Luckily, I hit on a slightly less irritating solution. My hosting may not have SSH access, but it does have Jetbackup-powered scheduled backups, which allow for per-file (or per-folder) restoration. Luckily (largely because of, well, all of the above) it's been a while since I've done any updates or major config changes to my Craft install, so whilst my most recent saved backup was over a month ago, it's still recent enough to not undo anything I've worked on 🎉
I've never used this service before, so I went a bit overkill on the fail-safes. I did my usual renaming trick with the existing folders, created a full server backup, and downloaded the Jetbackup files locally to double-check everything was where it should be. It all looked good, so I selected the Composer files and
vendors folder (only) in the Jetbackup Files panel, and chose to queue a restore operation. Then I sat back and waited for the little cog to stop spinning. And waited.
After half an hour, I gave up and went to bed, figuring it would be done in the morning – which it was! I opened up my CMS and hey-presto, it works again 😭🥳🎉
But, I was interested to know how long that restore task took. After all, if it's less than four hours, this is a better tactic than the ol'FTP trick, but any more and probably still not that useful, unless you can leave it running overnight as I did. Well, after loading up my Jetbackup logs, it turns out that it took about 20 minutes. It was actually finished before I went to bed.
So there's a lesson learned: Jetbackup is a much more efficient way to get a broken Craft install back up and running, but it also has terrible state management and you should not trust its loading spinners 😂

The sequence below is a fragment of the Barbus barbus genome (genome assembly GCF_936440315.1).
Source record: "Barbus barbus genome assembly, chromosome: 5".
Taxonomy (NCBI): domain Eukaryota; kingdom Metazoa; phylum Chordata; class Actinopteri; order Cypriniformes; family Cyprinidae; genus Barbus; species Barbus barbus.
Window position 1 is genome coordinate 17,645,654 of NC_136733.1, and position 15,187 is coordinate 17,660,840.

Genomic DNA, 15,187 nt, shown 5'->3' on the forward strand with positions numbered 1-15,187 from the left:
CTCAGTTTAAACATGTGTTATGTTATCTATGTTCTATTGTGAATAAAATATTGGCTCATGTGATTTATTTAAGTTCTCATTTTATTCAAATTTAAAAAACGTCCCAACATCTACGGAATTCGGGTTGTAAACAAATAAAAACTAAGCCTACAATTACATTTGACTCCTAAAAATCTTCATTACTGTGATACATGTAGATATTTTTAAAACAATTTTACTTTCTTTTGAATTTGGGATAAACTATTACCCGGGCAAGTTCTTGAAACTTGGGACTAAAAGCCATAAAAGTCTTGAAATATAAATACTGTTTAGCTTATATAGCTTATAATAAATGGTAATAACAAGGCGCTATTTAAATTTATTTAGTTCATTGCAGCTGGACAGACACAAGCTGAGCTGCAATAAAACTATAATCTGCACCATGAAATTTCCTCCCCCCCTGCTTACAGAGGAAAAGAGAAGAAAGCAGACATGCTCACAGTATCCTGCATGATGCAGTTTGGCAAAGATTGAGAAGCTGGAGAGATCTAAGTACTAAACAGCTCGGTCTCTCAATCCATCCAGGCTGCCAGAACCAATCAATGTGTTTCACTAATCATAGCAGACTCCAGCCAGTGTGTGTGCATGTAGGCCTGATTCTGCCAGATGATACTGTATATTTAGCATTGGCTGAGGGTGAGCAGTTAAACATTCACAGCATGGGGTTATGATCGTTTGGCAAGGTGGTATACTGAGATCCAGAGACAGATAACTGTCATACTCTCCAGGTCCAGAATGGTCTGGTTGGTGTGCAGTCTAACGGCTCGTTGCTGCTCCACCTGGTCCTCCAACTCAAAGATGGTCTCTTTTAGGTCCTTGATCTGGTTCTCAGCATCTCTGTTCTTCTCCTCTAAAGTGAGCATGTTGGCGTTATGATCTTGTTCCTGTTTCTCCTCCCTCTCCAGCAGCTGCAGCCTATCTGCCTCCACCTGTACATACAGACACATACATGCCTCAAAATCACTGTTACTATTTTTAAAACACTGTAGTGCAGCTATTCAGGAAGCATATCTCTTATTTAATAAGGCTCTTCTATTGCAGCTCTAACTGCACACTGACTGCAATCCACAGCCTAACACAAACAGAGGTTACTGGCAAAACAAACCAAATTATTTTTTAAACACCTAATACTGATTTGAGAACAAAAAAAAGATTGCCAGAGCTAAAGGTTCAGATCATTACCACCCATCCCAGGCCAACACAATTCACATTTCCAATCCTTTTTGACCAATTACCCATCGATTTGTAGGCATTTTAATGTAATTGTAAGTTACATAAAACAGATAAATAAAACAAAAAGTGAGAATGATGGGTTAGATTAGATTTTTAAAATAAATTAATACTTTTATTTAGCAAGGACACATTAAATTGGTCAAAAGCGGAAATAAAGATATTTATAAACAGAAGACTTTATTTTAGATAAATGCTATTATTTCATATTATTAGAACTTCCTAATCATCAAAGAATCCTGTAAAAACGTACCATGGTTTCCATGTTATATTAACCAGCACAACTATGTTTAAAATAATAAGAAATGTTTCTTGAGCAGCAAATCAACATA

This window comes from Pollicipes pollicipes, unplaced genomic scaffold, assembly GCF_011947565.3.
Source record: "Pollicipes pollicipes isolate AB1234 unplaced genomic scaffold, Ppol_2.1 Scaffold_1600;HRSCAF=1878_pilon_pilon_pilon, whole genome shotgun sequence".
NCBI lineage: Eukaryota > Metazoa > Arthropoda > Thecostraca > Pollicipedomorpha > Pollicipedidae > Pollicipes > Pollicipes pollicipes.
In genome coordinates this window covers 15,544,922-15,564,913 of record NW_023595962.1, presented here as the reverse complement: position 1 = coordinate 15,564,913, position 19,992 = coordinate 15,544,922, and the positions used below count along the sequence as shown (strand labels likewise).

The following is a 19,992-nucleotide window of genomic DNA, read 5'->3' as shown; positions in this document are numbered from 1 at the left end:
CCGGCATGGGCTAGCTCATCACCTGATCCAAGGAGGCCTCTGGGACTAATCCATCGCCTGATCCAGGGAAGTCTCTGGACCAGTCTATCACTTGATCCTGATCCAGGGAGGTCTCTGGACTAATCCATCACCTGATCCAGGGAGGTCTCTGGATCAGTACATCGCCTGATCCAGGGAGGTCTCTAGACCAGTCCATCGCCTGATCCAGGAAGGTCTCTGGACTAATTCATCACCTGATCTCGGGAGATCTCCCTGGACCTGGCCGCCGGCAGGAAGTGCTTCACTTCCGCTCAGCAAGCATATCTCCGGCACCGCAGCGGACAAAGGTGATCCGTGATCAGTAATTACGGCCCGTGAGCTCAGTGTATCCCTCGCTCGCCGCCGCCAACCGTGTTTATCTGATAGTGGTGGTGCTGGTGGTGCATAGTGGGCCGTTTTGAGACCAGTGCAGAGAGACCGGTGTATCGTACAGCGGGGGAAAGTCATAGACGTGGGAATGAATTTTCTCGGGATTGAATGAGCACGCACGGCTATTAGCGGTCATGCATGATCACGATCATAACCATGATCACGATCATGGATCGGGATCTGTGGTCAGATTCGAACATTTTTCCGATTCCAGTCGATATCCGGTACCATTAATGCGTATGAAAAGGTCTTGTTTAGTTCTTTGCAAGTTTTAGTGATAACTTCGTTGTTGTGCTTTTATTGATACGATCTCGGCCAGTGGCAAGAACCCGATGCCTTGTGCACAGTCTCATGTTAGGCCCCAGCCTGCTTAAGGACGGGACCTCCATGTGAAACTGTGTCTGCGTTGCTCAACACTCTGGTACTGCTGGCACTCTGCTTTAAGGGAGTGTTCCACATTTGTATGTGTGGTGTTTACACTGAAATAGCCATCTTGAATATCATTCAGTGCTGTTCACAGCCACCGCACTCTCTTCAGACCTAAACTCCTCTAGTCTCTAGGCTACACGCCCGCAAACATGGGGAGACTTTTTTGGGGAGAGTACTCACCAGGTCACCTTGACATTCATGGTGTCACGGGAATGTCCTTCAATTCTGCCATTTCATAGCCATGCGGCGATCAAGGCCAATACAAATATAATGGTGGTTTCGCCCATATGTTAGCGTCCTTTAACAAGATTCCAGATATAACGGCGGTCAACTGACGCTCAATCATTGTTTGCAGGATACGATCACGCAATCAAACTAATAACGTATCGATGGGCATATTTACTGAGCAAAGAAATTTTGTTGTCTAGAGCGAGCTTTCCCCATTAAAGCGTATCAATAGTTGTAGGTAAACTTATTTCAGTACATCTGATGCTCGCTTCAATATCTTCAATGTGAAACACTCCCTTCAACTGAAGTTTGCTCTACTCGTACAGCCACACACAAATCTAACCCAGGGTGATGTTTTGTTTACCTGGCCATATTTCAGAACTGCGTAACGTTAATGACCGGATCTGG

Now let's see how long it takes for me to get lazy and break everything again...
🚨 Update: So, over lunch I decided to try and run some updates (with full backups this time!) and Craft predictably crashed. Only, this time I saved the error message and did some Googling. It turns out that whilst I had everything configured correctly in my extensions list, I had
proc_open disabled in my
php.ini file 🤦♂️
This was not obvious, as I don't have direct access to that file on my server and instead have to edit it in a "handy" config panel. However, the array of disabled functions was waaaay longer than the input element used to render it, so I hadn't noticed it before. I think the settings were probably changed when I upgraded to PHP 7 (a requirement for the previous Craft update I'd done), or Craft has only recently begun using these functions, which is why the issue is a relatively new one.
Anyway, if you're running into some variation of this error message:
Extracting archive The Process class relies on proc_open, which is not available on your PHP installation. The archive may contain identical file names with different capitalization (which fails on case insensitive filesystems) Unzip with unzip command failed, falling back to ZipArchive class
Just make sure
proc_get_status are all properly enabled in your PHP config. Having changed those settings, I was able to run a full update on all plugins and Craft with no errors or issues 🥳
(I did say this was all probably my fault)